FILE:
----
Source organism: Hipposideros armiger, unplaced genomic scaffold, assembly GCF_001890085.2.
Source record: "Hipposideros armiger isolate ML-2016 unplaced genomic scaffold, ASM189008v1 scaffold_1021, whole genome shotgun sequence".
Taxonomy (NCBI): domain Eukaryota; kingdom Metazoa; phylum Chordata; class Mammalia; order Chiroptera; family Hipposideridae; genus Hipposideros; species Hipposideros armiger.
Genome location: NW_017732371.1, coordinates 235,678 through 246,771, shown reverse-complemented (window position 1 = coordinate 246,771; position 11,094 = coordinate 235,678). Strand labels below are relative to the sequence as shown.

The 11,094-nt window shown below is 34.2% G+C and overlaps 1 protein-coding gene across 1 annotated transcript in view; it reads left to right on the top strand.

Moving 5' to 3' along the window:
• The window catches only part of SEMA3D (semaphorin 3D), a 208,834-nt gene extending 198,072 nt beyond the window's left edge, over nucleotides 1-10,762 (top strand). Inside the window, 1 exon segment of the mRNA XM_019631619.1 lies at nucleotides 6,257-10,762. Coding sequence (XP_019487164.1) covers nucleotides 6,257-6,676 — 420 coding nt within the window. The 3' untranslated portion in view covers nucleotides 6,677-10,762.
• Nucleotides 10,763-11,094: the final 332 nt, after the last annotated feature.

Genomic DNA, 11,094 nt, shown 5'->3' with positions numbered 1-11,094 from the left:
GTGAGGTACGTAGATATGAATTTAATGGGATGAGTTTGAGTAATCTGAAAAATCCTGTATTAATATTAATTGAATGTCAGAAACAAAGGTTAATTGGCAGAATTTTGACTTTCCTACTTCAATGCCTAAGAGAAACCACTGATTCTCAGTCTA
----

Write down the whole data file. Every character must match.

Source organism: Hipposideros armiger, unplaced genomic scaffold, assembly GCF_001890085.2.
Source record: "Hipposideros armiger isolate ML-2016 unplaced genomic scaffold, ASM189008v1 scaffold_1021, whole genome shotgun sequence".
Taxonomy (NCBI): domain Eukaryota; kingdom Metazoa; phylum Chordata; class Mammalia; order Chiroptera; family Hipposideridae; genus Hipposideros; species Hipposideros armiger.
Genome location: NW_017732371.1, coordinates 235,678 through 246,771, shown reverse-complemented (window position 1 = coordinate 246,771; position 11,094 = coordinate 235,678). Strand labels below are relative to the sequence as shown.

The 11,094-nt window shown below is 34.2% G+C and overlaps 1 protein-coding gene across 1 annotated transcript in view; it reads left to right on the top strand.

Moving 5' to 3' along the window:
• The window catches only part of SEMA3D (semaphorin 3D), a 208,834-nt gene extending 198,072 nt beyond the window's left edge, over nucleotides 1-10,762 (top strand). Inside the window, 1 exon segment of the mRNA XM_019631619.1 lies at nucleotides 6,257-10,762. Coding sequence (XP_019487164.1) covers nucleotides 6,257-6,676 — 420 coding nt within the window. The 3' untranslated portion in view covers nucleotides 6,677-10,762.
• Nucleotides 10,763-11,094: the final 332 nt, after the last annotated feature.

Genomic DNA, 11,094 nt, shown 5'->3' with positions numbered 1-11,094 from the left:
GTGAGGTACGTAGATATGAATTTAATGGGATGAGTTTGAGTAATCTGAAAAATCCTGTATTAATATTAATTGAATGTCAGAAACAAAGGTTAATTGGCAGAATTTTGACTTTCCTACTTCAATGCCTAAGAGAAACCACTGATTCTCAGTCTA